Change is the one constant that occurs every day; yet, is the slowest to take root. Change does not discriminate. Change is hard for the young and the old. It’s a battle to fight against “we’ve always done it this way” with needed innovation. Leadership change within an organization can be one of the most difficult challenges especially in a 21st century workforce where the most coveted attributes are efficiency, productivity, creativity, and adaptability. Knowledge can be taught, but these inherent traits are what businesses and organizations are looking for to address economic and industry challenges. Objective evaluations, often resulting in difficult decisions, are needed if an organization is going to move forward. This is just as applicable to Fortune 500 companies as it is for higher education and resonates with all organizations in between.
Change boils down to letting go of the past, accepting the realities of the present, and adapting solutions for the future. In higher education news this past week, we’ve read about the Sweet Briar closing, the “University of Everywhere”, and what America’s “traditional” college student looks like now. While they may not have used the word, all three of these articles were about change: being unprepared for change, the future change, and the present reality of change. As we read the news, we should always ask ourselves, “How do we handle change”?
There are three theories leadership can use to approach change:
- The Sloth Theory: This is the change approach of least resistance that often signals a slow death for any organization or institution. If you know anything at all about sloths, they are slow creatures who know nothing of time or urgency. This approach to change is the least effective. Institutions following this approach actively ignore the world around them. They disregard changes in consumer or student population, changes in environment, and gradual changes in their relevance. Suddenly the realization comes too late to change, even when there is still an $80 million dollar endowment. This approach creeps into the culture and produces reactive responses that can only sustain an institution for a short period of time.
- The Rehab Theory: This isn’t just about an Amy Winehouse song. This change approach only works when you have all the right people, but lack the vision to move in the right direction. There are times when an institution is going along like they have always done regardless of the environmental changes happening all around. It’s during these times when leadership needs to reassess the institution’s direction and goals. For too many institutions, they continue to serve a need that no longer exists or is slowly diminishing. These institutions have the opportunity to pull back, take a look at internal and external trends in order to make changes in direction necessary to continue growth and sustainability. In order for this approach to work, there needs to be an intentional culture shift supported by the right people focusing on a clear vision.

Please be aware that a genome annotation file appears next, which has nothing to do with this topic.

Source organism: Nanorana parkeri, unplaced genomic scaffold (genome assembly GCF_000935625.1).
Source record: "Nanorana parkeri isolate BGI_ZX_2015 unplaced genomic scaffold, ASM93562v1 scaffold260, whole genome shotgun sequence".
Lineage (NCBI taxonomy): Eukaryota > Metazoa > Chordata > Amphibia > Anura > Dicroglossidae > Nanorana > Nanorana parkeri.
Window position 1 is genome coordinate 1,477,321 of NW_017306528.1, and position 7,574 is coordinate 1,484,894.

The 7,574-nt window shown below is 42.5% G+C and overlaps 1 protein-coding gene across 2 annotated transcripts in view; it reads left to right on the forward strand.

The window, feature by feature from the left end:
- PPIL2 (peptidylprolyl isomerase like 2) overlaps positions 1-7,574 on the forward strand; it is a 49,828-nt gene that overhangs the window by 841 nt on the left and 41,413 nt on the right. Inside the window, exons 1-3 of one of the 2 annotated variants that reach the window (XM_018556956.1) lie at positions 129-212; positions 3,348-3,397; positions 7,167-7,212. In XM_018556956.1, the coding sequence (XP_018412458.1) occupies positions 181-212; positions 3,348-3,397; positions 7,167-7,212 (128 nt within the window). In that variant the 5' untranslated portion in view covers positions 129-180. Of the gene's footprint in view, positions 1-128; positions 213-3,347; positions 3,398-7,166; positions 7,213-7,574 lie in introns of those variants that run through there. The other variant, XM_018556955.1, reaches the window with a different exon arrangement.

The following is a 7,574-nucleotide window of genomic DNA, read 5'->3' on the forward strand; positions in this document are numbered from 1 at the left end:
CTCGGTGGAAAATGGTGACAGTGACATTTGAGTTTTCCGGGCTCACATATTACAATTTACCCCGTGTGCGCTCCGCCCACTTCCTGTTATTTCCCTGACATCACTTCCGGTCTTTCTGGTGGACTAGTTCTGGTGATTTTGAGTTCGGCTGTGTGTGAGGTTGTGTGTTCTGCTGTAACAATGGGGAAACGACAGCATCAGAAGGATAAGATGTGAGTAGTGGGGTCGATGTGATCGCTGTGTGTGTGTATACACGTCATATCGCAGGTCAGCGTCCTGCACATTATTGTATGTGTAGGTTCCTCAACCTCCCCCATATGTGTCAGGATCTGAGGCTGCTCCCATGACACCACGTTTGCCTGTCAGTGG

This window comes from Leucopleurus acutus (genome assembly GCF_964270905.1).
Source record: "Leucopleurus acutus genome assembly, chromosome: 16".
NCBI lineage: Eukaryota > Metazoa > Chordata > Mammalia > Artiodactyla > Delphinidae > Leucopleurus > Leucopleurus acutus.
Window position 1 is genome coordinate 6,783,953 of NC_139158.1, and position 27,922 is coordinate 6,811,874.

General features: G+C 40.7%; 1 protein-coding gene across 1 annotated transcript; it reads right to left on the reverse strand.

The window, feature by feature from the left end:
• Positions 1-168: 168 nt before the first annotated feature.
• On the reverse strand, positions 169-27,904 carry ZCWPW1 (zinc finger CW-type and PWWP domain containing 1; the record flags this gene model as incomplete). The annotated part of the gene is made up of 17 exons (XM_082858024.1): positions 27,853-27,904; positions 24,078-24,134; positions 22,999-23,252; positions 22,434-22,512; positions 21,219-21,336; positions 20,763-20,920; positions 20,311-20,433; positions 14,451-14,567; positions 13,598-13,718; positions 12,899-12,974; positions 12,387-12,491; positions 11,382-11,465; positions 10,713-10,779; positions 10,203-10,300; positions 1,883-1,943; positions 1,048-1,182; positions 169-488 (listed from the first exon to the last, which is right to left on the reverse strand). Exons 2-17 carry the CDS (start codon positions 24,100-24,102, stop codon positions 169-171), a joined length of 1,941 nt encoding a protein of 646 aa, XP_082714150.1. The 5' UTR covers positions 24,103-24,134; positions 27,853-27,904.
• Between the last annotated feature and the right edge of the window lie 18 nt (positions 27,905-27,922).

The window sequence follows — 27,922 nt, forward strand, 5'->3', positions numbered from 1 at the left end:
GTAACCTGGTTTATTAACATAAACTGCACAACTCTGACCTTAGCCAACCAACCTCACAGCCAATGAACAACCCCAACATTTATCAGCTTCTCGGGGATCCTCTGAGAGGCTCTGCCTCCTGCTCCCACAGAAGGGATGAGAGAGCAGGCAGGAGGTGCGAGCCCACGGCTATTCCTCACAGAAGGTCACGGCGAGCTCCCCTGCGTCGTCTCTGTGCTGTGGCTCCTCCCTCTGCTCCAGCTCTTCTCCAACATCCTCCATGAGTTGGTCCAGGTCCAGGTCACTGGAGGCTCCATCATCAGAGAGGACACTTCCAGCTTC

- The Cut Theory: This change approach is the most effective, yet the least used. It requires a harsh look at reality and making tough decisions, but yields the best long-term results. The first step is having the right people. As James C. Collins says, “great vision without great people is irrelevant.” When an institution is facing change, it requires swift action in order to respond and people who can carry out the necessary actions required. Generally, institutions keep the wrong people when trying to respond to industry challenges. This puts pressure on other people and makes movement in the right direction a struggle. Eventually, resentment builds towards these individuals and the institution ends up suffering. In order for this change approach to work, an honest evaluation is completed and the wrong people are kindly let go. In the long run, keeping the wrong people out of obligation stalls necessary forward movement.
The 2000s has brought about some of the most innovative solutions to the way we think, work, and respond in a rapidly changing economy. There comes a time when the solutions we’ve relied on in the past no longer apply. We have seen that time come for a lot of business, but also within higher education. The “traditional” student has changed and expects a higher education system that offers the knowledge, skills, and abilities to be effective within a changing workforce. As much as employers need creativity, productivity, and adaptability from employees, students are looking to higher education to meet these same needs. Change provides a limited opportunity for institutions to look inwardly in order to meet outward needs. The ones who are successful are those with the right people, the right vision, and the willingness to make the hard choices to better serve a growing need.
“Change is hard because people overestimate the value of what they have and underestimate the value of what they may gain by giving that up.” ~ James Belasco and Ralph Stayer
How does your institution respond to change?